The waters of the mighty Colorado River, which flows out of the Rockies down through the Grand Canyon and into Mexico, were divvied up among seven Southwestern states in 1922.
That agreement, the Colorado River Compact, remains in place nearly a century later, and has a provision that is of great concern to water managers in the Rocky Mountains: California and the other so-called lower-basin states can, in exceedingly dry years, make a “call” under the compact that would require the upper-basin states to leave more water in the river. And that, officials say, could imperil half of Denver’s water supply.
With that in mind, officials in Colorado, Utah, Nevada and Wyoming are mulling the idea of a “grand bargain” that would reduce the risk to those upper-basin states and take into account the ongoing depletion of the river’s flow by the increasing aridity wrought by climate change.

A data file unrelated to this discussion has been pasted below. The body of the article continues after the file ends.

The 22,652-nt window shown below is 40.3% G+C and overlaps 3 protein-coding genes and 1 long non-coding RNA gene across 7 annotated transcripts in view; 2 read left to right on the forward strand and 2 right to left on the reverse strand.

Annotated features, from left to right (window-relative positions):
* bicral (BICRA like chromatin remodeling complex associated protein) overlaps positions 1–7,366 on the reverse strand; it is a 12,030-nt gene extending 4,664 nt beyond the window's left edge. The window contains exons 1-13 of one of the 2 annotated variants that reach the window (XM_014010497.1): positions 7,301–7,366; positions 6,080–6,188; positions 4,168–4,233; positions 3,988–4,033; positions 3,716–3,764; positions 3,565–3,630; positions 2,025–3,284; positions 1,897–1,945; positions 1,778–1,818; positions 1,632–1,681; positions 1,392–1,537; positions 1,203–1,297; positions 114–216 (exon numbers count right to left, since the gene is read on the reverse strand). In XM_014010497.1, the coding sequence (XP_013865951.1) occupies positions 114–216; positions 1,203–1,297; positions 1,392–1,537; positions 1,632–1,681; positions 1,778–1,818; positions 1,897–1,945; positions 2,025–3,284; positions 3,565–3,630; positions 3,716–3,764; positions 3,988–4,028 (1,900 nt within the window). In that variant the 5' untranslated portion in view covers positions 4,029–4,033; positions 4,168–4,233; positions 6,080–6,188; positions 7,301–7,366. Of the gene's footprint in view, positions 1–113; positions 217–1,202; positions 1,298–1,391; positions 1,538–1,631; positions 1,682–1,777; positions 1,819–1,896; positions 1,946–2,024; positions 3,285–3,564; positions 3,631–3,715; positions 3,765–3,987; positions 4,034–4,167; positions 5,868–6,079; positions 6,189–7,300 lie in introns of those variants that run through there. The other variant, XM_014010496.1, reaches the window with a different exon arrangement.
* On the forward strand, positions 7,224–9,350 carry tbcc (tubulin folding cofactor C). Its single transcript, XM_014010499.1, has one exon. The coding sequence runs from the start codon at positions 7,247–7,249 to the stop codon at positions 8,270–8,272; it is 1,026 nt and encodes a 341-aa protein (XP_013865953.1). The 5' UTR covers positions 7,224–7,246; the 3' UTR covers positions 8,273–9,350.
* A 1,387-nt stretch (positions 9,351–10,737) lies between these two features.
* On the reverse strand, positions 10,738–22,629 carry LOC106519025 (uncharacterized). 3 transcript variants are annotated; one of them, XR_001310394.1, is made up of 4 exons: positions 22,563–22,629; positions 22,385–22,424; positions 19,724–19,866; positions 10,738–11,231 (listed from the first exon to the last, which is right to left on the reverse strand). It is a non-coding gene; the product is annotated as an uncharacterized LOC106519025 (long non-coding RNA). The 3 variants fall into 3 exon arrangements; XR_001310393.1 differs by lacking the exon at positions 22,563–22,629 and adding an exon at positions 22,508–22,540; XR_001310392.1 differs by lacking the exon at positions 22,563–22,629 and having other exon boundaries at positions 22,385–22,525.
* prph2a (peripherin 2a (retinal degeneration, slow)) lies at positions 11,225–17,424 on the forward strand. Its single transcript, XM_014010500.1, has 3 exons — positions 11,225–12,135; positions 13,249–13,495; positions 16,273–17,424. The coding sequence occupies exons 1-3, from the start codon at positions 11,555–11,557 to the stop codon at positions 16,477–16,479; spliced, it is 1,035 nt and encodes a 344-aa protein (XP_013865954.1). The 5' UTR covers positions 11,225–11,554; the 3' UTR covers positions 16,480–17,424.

In today’s Denver Post, environmental reporter Bruce Finley examines this idea of bringing the 1922 compact into the 21st century and what it could mean for Colorado and its neighboring states.
Water, and how it’s managed, is an increasingly crucial topic in this state and the West. Thanks for reading.
— Matt Sebastian, Denver Post enterprise editor
West wrestles with Colorado River “grand bargain” as changing climate depletes water governed by 1922 compact
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